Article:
India Dispatch: The inhabitants of Goa depend heavily on iron ore both directly and indirectly. But because of corruption and illegal mining a ban has now been introduced by the government, putting countless livelihoods in jeopardy.
Mining in Goa a rogue industry
Panaji, Goa // Away from the carefree environment of Goa's beaches, turmoil is brewing in the Indian state's mining sector.
A ban on mining introduced this month following an inquiry that highlighted illegal mining in the state is expected to have a cascading effect on Goa's economy. With iron ore mining the second-largest contributor to the state's economy after tourism, thousands of Goans fear for their livelihoods.
But officials, environmentalists and even some mining companies say mining in Goa has become a "rogue industry" that has spiralled out of control and desperately needs to be brought into check.
"When mining stops, it is very difficult for the people in the state, who are very much dependent on mining," says Pramod Sawant, a vice chairman in Goa's government and the representative for the Sanquelim constituency. "They won't get any source of income."
About 90 per cent of the people in his constituency are directly or indirectly dependent on mining revenues, including mine workers, drivers and shopkeepers, he says.
Mining activity is limited during the monsoon season but business normally fully resumes by the end of September or the beginning of October. Mines across the eastern mining belt of Goa are currently deserted, with machinery covered in tarpaulins and barges that normally ferry Goa's workers or transport iron ore tied up at the jetties.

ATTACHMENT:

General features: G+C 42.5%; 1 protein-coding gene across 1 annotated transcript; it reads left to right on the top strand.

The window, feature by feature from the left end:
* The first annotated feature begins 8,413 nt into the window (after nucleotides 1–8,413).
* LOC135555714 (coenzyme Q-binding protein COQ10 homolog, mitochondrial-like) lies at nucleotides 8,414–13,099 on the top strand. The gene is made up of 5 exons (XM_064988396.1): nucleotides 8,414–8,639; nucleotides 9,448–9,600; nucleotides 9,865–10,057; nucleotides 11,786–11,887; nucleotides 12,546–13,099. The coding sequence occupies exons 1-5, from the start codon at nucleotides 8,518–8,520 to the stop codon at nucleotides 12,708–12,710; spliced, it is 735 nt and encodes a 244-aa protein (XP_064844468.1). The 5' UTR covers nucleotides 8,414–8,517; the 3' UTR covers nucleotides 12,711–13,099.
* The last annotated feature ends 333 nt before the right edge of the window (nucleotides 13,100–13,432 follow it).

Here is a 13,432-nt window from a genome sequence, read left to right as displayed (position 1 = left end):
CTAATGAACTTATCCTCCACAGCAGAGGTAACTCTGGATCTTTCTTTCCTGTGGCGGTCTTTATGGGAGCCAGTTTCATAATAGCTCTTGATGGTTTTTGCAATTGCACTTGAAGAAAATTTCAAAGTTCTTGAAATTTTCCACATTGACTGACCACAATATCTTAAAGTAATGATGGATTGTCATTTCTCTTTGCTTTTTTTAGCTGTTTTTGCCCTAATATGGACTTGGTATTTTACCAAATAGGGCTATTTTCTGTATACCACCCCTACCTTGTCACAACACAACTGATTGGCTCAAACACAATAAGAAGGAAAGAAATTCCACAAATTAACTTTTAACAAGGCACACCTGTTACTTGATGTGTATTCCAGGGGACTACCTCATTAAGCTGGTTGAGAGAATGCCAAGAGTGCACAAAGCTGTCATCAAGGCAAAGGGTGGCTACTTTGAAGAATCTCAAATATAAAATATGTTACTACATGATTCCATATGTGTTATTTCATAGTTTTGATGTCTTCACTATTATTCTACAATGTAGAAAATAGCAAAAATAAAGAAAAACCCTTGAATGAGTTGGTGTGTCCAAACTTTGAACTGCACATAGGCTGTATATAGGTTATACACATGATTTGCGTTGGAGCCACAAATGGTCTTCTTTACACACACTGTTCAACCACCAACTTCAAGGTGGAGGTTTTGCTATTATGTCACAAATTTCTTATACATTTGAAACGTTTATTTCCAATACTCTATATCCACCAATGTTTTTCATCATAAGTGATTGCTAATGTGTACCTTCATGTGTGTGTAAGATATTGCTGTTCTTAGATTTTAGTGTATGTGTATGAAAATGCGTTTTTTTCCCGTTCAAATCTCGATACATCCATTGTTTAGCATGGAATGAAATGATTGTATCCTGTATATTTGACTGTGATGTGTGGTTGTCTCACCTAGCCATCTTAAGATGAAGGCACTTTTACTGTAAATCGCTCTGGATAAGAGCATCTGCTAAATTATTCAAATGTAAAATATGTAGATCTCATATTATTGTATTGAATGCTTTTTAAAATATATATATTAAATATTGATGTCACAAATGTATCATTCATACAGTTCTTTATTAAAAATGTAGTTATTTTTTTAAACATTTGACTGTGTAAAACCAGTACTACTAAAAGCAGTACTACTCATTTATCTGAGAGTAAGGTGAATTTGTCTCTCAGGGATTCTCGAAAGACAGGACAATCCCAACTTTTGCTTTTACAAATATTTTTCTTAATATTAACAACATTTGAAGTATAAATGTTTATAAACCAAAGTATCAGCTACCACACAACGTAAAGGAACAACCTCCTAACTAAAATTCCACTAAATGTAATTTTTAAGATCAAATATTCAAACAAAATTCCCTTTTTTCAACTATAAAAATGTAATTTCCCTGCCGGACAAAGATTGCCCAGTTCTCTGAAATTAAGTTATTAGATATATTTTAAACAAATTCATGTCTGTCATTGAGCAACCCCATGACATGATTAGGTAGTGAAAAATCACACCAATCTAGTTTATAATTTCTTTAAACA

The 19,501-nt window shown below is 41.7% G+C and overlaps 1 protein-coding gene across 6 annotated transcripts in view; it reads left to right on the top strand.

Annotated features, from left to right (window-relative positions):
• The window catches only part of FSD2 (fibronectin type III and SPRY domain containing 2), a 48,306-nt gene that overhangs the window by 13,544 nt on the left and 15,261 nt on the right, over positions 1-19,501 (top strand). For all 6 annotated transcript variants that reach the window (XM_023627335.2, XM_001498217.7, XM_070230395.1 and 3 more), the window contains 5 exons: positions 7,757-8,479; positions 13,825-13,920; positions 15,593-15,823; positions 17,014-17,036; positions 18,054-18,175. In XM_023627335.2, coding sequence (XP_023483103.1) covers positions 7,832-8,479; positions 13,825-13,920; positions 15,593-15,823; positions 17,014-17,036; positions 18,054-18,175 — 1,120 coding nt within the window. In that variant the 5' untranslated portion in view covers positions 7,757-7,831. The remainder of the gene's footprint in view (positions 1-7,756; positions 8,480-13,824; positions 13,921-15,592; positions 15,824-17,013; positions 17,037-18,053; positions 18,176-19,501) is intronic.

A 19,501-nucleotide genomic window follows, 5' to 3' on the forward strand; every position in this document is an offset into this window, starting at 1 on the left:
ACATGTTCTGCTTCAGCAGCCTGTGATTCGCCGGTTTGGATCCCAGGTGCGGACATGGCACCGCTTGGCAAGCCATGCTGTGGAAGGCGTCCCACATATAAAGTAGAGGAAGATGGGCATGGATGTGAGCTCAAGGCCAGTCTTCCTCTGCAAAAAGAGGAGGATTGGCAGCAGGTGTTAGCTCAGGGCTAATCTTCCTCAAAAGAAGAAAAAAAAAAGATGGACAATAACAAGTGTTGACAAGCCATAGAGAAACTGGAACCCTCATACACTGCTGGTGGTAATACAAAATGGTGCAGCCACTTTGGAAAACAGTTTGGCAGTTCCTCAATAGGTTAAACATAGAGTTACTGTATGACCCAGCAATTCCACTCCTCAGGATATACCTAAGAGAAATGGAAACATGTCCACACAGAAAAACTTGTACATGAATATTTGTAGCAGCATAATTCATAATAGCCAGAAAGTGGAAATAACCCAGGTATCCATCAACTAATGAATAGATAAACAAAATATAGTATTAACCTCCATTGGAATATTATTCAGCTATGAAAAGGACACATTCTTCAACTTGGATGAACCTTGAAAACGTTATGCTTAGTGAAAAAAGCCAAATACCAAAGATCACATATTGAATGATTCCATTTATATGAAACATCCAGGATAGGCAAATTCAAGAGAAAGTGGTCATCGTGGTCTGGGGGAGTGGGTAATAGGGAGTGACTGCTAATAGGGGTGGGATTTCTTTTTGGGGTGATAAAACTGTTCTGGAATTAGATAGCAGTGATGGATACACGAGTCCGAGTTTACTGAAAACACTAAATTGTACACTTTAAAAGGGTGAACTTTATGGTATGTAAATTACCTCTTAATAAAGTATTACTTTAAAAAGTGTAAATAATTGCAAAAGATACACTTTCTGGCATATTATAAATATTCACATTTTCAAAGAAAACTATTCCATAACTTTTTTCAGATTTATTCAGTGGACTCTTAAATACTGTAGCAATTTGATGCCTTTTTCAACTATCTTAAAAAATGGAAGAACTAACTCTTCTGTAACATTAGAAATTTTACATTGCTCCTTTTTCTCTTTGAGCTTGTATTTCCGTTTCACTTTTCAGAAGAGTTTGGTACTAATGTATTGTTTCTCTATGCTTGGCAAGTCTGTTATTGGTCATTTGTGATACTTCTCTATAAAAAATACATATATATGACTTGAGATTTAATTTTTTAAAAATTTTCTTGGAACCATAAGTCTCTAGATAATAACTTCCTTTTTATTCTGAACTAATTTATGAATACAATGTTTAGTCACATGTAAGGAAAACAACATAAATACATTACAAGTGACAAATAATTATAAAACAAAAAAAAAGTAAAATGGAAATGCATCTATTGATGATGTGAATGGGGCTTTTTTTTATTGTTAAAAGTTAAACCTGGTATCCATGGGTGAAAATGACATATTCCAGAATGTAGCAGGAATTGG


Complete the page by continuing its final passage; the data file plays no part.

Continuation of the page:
"What happened for the last five years is that there was no control in the mining in the state," says Mr Sawant. He blames the previous state government. "The material was exported without paying the royalties and in so many cases [illegal operators] are digging from other places. Illegal mining boomed in Goa."
Ninety mines were officially operational in Goa last year, the country's largest exporter of iron ore and its second-biggest producer of the material, with demand largely fuelled by China.
Last year, 9.38 billion rupees (Dh651.8 million) were generated in duties the state from iron ore.
According to the Shah Commission report on Goa's mining industry, operators going beyond their boundaries and "unregulated" and "unrestricted" illegal mining have resulted in 350bn rupees of losses to the state, as well as environmental destruction.
The report, which was submitted to parliament this month, prompted the state government to ban mining operations. On top of the suspension, the ministry of environment has suspended the environmental clearances of the mining leases.
Other problems rife in Goa's mining sector include corruption that means a blind eye was turned to many of the pitfalls, industry sources say.
There is no information on when the ban is likely to be lifted.
Haresh Melwani, the chief executive of HL Nathurmal, a mining company in Goa, hopes he can resume operations at his mine within a month but he notes it could be two to three years before some of the mines in Goa would be allowed to restart operations.
"There has been a total lack of governance," he says.